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Foreign Nationals Filing for Bankruptcy

Internationally, many people view the United States of America as the land of opportunity, where anyone has the chance to obtain wealth. Many immigrants have come to these shores with nothing but the clothes on their backs and have succeeded at achieving the American dream. Millions of illegal immigrants have come to this country, as well, in the pursuit of a better life. Others come on student visas for the opportunity to study in American universities.

When people come to the United States, many look for work. Even those coming to study at colleges often take part-time employment for tuition or living expenses. Because these people will, on average, accept lower-paying jobs, they often do find employment. Moreover, many immigrants have networks in place here in the U.S. that help them  adjust, find housing, and jobs.

Nonetheless, those people who come to the United States often have difficulty obtaining citizenship. The citizenship rules and requirements for the U.S. are strict. As a result, people who become professionals and engage in business in the U.S. dealings often remain foreign nationals.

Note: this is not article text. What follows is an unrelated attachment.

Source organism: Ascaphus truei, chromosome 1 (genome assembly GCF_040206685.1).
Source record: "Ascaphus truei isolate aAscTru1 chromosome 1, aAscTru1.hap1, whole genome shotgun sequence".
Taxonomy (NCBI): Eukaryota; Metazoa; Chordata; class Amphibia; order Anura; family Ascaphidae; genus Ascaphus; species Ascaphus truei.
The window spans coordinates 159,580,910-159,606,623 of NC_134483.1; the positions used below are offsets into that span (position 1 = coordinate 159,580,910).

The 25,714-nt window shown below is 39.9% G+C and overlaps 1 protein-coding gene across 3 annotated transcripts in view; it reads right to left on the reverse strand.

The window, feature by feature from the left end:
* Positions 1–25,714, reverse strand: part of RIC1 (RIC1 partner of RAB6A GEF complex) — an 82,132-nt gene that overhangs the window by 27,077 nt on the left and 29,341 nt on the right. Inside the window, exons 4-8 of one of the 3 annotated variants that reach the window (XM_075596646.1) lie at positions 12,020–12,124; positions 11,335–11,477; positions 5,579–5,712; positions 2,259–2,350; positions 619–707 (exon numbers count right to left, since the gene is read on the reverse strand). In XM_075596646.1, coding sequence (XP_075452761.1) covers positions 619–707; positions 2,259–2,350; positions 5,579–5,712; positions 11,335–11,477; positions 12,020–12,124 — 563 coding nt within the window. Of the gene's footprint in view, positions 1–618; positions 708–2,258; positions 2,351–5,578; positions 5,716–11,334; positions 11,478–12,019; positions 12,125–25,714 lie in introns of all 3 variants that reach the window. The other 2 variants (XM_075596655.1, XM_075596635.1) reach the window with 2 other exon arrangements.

When people engage in business, many incur significant debt. Similarly, people borrow money with the idea of paying it back when they get their degree or find that job. When that job does not come, these foreign nationals sometimes find themselves in crushing debt.  When this happens, can the debtor, who is not a U.S. citizen, file for bankruptcy? The short answer is yes.

Bankruptcy Code Requirements

The United States Bankruptcy Code in Section 109(a) states that the only prerequisite for filing for bankruptcy is that the “person” resides, has a domicile, a place of business, or property in the United States. A person, under the bankruptcy code, can be either an individual or a business. There is no citizenship requirement. Even an undocumented, or illegal, immigrant can file for bankruptcy relief. However, to file, a debtor may need to present a social security number or a tax identification number, or ITIN. An ITIN is a number used by the IRS to process those not eligible for social security. One must ask the IRS for an ITIN. The IRS issues ITINs without regard for immigration status.

Note that filing for bankruptcy can affect an immigrant’s status. The Immigration and Naturalization Service, or INS, can access such information because it is on the public record. The INS, when determining whether to bestow citizenship upon applicants, considers factors on a case-by-case basis. Filing for bankruptcy may hamper someone’s ability to obtain citizenship.

Note that even a small property connection to the United States may be considered “property” under the bankruptcy code. Some courts have held that having a small bank account in the U.S. qualifies as property under the Code, even if the debtor does not reside in the U.S. Other Courts reject this notion and require a more substantial connection.

In debt? Bankruptcy may be right for you. Contact the Bay-area consumer bankruptcy law firm of Melanie Tavare.

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